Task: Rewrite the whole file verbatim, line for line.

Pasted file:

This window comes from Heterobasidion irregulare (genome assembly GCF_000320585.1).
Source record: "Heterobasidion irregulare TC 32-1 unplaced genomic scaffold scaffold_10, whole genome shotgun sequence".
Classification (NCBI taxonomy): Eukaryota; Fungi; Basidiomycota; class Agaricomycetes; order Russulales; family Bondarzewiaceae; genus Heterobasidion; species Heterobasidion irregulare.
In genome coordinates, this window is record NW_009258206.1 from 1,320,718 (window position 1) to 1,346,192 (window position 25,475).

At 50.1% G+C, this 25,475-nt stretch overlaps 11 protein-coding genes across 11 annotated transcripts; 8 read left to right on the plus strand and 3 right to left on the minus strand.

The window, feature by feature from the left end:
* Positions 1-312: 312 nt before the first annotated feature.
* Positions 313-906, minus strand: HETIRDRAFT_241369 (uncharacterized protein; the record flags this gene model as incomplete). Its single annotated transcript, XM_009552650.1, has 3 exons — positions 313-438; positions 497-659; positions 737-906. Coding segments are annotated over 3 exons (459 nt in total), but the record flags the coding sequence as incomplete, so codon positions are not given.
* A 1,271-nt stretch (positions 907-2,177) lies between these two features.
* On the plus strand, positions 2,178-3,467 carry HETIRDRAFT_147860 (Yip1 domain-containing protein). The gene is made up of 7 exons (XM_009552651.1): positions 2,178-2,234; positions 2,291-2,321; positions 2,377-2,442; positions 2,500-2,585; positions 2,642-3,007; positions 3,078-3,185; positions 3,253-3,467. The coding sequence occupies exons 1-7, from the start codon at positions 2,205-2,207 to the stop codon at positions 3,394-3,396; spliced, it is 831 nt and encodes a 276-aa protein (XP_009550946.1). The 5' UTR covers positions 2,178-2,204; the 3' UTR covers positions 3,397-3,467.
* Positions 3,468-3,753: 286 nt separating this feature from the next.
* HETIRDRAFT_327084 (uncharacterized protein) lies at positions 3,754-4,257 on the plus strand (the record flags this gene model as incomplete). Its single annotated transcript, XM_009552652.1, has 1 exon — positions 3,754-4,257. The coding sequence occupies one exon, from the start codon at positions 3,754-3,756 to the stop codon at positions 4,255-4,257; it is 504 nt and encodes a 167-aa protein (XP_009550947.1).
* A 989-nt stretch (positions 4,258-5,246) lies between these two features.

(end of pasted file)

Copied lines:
This window comes from Heterobasidion irregulare (genome assembly GCF_000320585.1).
Source record: "Heterobasidion irregulare TC 32-1 unplaced genomic scaffold scaffold_10, whole genome shotgun sequence".
Classification (NCBI taxonomy): Eukaryota; Fungi; Basidiomycota; class Agaricomycetes; order Russulales; family Bondarzewiaceae; genus Heterobasidion; species Heterobasidion irregulare.
In genome coordinates, this window is record NW_009258206.1 from 1,320,718 (window position 1) to 1,346,192 (window position 25,475).

At 50.1% G+C, this 25,475-nt stretch overlaps 11 protein-coding genes across 11 annotated transcripts; 8 read left to right on the plus strand and 3 right to left on the minus strand.

The window, feature by feature from the left end:
* Positions 1-312: 312 nt before the first annotated feature.
* Positions 313-906, minus strand: HETIRDRAFT_241369 (uncharacterized protein; the record flags this gene model as incomplete). Its single annotated transcript, XM_009552650.1, has 3 exons — positions 313-438; positions 497-659; positions 737-906. Coding segments are annotated over 3 exons (459 nt in total), but the record flags the coding sequence as incomplete, so codon positions are not given.
* A 1,271-nt stretch (positions 907-2,177) lies between these two features.
* On the plus strand, positions 2,178-3,467 carry HETIRDRAFT_147860 (Yip1 domain-containing protein). The gene is made up of 7 exons (XM_009552651.1): positions 2,178-2,234; positions 2,291-2,321; positions 2,377-2,442; positions 2,500-2,585; positions 2,642-3,007; positions 3,078-3,185; positions 3,253-3,467. The coding sequence occupies exons 1-7, from the start codon at positions 2,205-2,207 to the stop codon at positions 3,394-3,396; spliced, it is 831 nt and encodes a 276-aa protein (XP_009550946.1). The 5' UTR covers positions 2,178-2,204; the 3' UTR covers positions 3,397-3,467.
* Positions 3,468-3,753: 286 nt separating this feature from the next.
* HETIRDRAFT_327084 (uncharacterized protein) lies at positions 3,754-4,257 on the plus strand (the record flags this gene model as incomplete). Its single annotated transcript, XM_009552652.1, has 1 exon — positions 3,754-4,257. The coding sequence occupies one exon, from the start codon at positions 3,754-3,756 to the stop codon at positions 4,255-4,257; it is 504 nt and encodes a 167-aa protein (XP_009550947.1).
* A 989-nt stretch (positions 4,258-5,246) lies between these two features.